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- Panasonic Lumix LX7
- Panasonic's LX7 might've been the leading point-and-shoot of 2012...were it not for the Sony RX100.
Panasonic Lumix LX7 Digital Camera Review$499.99
Handling of the LX7's tiny frame is pretty tolerable in fact. The front panel has a small but grippy rubberized area, with a steep angle on the lens side, which gives the fingertips something to latch onto. The strap can actually get in the way here, but that's a small complaint.
On the back, the thumb naturally comes to rest on the mid-sized thumb grip, and this provides both balanced handling and easy access to the rear dial. We only wish the focus lever was more robust, and the lower control panel could be accessed without a second hand.
Buttons & Dials
The rear control panel seems pretty typical at first glance: directional pad, four buttons on the corners, central menu button. But there are a few important departures here too. We get a dedicated AF/AE-Lock key within easy reach of the thumb, which is very useful for tricky framing and a feature usually reserved for more complex cameras. There's also a handy control dial at the corner of the thumb rest, and it's especially welcome in the absence of a rotating dial below. Finally, a dedicated manual focus lever is slightly out of reach but actually somewhat useful, thanks to focus assist zoom and good responsiveness.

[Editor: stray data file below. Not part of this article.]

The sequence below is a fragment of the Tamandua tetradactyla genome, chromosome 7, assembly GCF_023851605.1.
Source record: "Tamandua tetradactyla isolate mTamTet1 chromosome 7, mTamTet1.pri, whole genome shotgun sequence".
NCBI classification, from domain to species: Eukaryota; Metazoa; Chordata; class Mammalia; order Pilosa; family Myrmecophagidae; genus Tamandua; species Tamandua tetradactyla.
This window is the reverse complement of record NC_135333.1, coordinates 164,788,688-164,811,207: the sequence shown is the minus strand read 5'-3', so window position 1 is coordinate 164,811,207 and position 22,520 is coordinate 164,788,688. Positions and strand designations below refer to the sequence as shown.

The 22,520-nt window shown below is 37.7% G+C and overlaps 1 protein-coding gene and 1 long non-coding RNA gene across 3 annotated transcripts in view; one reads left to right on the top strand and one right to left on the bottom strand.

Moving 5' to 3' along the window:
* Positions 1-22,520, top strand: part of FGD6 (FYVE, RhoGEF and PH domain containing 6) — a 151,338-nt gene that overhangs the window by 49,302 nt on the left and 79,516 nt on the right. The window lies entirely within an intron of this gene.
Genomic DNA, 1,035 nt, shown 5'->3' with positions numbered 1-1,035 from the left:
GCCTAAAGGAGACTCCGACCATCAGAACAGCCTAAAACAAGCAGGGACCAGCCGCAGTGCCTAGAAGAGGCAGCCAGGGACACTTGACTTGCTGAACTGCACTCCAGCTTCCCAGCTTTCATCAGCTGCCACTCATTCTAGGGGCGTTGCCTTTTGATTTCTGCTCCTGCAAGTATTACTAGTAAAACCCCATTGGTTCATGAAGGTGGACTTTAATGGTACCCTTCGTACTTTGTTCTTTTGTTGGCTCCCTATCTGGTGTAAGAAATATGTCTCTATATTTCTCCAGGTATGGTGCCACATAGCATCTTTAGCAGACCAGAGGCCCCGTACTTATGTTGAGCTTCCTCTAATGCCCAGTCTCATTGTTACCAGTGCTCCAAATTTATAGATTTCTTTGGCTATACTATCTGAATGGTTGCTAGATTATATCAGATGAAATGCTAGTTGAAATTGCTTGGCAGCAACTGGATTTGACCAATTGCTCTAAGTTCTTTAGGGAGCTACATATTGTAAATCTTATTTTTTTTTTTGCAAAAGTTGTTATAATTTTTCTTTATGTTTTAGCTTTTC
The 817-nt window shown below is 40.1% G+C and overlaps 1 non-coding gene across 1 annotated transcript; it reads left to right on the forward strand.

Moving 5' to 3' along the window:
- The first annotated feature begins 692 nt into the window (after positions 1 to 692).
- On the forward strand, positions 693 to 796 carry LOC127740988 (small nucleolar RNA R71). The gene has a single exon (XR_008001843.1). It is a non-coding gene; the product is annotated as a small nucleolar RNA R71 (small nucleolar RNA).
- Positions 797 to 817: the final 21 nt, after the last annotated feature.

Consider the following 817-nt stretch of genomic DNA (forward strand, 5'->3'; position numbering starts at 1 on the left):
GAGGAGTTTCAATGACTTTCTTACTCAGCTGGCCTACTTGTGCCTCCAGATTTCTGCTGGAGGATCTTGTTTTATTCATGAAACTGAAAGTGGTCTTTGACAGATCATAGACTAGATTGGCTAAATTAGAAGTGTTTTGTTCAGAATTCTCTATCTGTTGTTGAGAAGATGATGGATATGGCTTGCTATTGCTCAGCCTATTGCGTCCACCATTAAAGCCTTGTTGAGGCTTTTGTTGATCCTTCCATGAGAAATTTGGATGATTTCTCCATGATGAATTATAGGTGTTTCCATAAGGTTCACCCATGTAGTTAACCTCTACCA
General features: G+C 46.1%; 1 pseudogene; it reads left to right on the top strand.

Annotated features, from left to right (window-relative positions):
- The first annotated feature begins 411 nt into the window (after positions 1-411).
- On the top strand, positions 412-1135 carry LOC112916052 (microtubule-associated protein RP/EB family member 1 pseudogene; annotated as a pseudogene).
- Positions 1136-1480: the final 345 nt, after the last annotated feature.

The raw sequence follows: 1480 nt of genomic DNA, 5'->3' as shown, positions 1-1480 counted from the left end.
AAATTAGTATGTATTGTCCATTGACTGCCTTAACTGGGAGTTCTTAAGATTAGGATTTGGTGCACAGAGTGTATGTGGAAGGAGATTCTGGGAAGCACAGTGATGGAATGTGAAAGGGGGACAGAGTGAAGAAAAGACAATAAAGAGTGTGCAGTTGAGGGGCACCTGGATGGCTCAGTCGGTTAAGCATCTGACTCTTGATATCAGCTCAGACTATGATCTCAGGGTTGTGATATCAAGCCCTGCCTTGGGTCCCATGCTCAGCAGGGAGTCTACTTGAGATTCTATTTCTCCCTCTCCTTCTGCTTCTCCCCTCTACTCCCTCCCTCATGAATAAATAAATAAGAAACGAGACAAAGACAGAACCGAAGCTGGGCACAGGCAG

On top of the body, the shutter release has adequate tactility, however the mode dial is jerky and can be imprecise while turning it using only a thumb. In general, and this is more true of the rear control panel, we wish all buttons were more robust. As it is, the keys are too small and can be a pain to use.
A high resolution 3.0-inch fixed LCD is used for framing and image review, and while this panel's brightness and viewing angle are better than cheap ultracompacts, quality lags behind other high-end pocket-sized cameras like the RX100 or Fujifilm X10. Horizontal viewing angle is particularly mediocre.
Our stabilization test rig was down during this camera's evaluation period, such is the curse of precision motors. We'll try to update this section in the future, and this may cause the LX7's overall score to increase slightly.
Anecdotally, we observed little or no difference between sample photos taken with or without stabilization, though this is likely due to the lens' modest zoom ratio.